Open Letter on Marriage and Religious Liberty

Four Catholic bishops are among almost 40 American religious leaders who have signed an open letter entitled “Marriage and Religious Freedom: Fundamental Goods That Stand or Fall Together.” David Gibson writes in The Washington Post’s “On Faith” blog that the signatories are “predominantly from conservative Christian churches and Orthodox Judaism.”  Indeed it is remarkable how few mainstream churches are represented and that only 40 leaders signed the document.

You can read the full text of the letter on the United States Conference of Catholics Bishops’ (USCCB) website.

To highlight the “threat” to religious liberty, the letter cites several examples:

“For example, in New Jersey, the state cancelled the tax-exempt status of a Methodist-run boardwalk pavilion used for religious services because the religious organization would not host a same-sex ‘wedding’ there.San Francisco dropped its $3.5 million in social service contracts with the Salvation Army because it refused to recognize same-sex ‘domestic partnerships’ in its employee benefits policies.Similarly, Portland, Maine, required Catholic Charities to extend spousal employee benefits to same-sex ‘domestic partners’ as a condition of receiving city housing and community development funds.”

This line of argument makes it seem like church institutions and Catholic individuals only recognize marriages that are valid under the laws of their faith.  In Catholicism, however,  no one objects to church institutions or Catholic-run businesses from dealing with civil marriages between a couple where one or both partners are divorced, but not annulled.  Catholic institutions and businesses seem able to negotiate their religious beliefs when it comes to these heterosexual couples, so why can’t it do the same with homosexual couples?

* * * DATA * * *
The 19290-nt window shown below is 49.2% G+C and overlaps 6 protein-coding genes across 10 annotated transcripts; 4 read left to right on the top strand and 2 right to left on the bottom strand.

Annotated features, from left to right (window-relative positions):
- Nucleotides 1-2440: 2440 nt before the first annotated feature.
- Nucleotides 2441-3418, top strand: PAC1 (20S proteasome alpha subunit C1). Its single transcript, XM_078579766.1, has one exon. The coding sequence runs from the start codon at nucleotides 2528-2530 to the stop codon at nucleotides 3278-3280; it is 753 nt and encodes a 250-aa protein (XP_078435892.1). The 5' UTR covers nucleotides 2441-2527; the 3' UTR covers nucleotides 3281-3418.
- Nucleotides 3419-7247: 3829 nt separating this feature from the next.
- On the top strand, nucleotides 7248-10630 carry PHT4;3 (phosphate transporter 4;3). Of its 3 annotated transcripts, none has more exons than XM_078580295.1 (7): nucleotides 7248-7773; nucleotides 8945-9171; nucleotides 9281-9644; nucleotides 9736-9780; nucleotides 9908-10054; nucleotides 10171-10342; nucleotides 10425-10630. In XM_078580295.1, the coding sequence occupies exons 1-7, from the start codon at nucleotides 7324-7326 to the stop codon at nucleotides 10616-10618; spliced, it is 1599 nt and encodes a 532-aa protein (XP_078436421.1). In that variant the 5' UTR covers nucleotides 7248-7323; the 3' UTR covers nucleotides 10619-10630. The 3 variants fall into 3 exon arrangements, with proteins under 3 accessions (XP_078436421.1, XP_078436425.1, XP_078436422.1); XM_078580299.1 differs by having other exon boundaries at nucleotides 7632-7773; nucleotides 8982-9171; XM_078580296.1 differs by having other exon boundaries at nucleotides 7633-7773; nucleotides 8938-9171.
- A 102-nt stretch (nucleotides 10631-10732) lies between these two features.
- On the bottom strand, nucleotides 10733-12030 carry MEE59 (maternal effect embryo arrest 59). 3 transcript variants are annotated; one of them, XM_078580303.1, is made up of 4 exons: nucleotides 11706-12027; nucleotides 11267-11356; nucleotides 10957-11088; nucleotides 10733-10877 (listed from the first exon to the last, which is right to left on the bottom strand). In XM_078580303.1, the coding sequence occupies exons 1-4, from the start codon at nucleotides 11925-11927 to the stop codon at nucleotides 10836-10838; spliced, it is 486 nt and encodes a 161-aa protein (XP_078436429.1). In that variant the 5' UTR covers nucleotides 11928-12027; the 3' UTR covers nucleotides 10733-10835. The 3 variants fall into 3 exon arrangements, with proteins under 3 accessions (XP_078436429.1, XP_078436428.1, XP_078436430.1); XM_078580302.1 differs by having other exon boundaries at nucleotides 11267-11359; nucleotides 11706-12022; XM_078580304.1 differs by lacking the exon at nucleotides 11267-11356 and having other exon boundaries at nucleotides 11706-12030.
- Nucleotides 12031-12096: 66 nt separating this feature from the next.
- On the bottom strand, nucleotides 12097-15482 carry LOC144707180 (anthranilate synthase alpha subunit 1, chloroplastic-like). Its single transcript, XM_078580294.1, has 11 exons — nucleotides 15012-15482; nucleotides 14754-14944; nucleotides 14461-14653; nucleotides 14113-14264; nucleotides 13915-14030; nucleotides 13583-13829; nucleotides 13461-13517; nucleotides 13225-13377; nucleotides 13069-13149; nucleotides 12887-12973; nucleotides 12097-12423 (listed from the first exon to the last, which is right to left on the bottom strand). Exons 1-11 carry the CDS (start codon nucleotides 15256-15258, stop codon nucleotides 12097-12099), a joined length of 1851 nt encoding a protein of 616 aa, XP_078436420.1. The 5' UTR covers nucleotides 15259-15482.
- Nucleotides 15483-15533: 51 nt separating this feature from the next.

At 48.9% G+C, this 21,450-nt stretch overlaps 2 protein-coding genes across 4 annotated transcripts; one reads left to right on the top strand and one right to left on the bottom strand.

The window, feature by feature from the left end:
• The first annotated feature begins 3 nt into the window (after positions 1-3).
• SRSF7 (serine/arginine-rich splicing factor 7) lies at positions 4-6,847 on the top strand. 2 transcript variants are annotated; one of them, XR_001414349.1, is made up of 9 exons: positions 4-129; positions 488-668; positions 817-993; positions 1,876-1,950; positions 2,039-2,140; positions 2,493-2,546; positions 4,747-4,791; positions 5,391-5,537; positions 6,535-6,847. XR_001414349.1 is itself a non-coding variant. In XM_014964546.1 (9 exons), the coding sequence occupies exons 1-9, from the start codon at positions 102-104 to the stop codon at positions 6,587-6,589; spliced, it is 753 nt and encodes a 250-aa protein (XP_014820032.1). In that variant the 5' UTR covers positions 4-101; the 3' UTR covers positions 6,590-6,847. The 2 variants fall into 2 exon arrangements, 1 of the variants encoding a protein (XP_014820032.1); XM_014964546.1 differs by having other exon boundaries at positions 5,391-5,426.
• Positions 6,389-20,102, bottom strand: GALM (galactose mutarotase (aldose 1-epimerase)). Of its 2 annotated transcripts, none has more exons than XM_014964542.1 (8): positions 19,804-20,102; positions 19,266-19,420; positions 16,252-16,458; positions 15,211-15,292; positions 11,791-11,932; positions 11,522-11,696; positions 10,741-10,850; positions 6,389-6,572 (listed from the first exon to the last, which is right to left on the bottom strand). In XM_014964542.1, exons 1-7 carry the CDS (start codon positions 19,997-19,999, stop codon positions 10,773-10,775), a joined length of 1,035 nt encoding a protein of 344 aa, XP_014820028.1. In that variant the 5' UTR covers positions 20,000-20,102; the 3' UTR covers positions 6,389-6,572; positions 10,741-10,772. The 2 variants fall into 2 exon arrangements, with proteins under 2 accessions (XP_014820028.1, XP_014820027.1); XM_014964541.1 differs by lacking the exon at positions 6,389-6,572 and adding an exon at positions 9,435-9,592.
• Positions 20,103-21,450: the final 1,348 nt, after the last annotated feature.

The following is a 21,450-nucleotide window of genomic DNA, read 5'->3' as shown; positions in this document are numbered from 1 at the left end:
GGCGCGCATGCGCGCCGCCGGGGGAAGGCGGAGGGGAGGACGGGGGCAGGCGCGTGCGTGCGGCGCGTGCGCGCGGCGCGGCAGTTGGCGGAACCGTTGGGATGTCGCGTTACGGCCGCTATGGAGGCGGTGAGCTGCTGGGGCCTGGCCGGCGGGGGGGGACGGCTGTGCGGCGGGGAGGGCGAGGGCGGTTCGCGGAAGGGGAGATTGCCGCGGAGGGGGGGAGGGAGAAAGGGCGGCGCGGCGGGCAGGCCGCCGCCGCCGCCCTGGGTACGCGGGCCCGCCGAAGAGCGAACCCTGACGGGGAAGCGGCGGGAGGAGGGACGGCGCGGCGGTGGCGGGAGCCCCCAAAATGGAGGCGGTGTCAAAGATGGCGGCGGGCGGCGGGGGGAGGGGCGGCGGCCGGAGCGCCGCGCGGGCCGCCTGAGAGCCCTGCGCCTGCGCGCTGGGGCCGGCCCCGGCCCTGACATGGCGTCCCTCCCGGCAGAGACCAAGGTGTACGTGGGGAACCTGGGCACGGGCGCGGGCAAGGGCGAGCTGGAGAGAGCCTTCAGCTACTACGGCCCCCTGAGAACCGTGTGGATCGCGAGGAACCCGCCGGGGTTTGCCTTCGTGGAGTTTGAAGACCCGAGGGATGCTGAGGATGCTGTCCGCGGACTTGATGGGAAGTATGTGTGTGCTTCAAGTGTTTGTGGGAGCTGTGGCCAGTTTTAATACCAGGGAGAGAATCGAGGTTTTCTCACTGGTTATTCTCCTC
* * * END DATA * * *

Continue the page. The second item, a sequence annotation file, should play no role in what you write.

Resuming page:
The letter also claims that religious institutions “face other government sanctions—the targeted withdrawal of government co-operation, grants, or other benefits,”  if they don’t recognize same-sex couples.  This type of argument assumes that religious institutions have a “right” to receive government money.  They don’t.  Separation of church and state protects the principles of churches, but it also protects the principles of the state.  The state does have the right–indeed the responsibility–to make sure that those to whom it grants funds will respect the law of the land.

The four Catholic bishops who signed the letter are Bishop Salvatore J. Cordileone of Oakland, Chairman of the USCCB Subcommittee for the Promotion and Defense of Marriage; Cardinal-designate Timothy M. Dolan of
New York, President of the USCCB; Bishop William E. Lori of Bridgeport,
Chairman of the USCCB Ad Hoc Committee for Religious Liberty; Bishop Kevin C. Rhoades of  Ft. Wayne – South Bend,  Chairman of the USCCB Committee on Laity, Marriage, Family Life and Youth.

–Francis DeBernardo, New Ways Ministry


Colbert’s Chaplain on “Respect, Compassion, and Sensitivity”

Fr. James Martin, SJ

Fr. James Martin, SJ,  is one of Catholicism’s leading spiritual writers and cultural commentators today, as well as one of the most sought-after Catholic conference speakers.  Arguably, he has the largest “pulpit” for young people in this country since he is known as “Stephen Colbert’s chaplain,”  appearing regularly as a guest on Comedy Central’s The Colbert Report.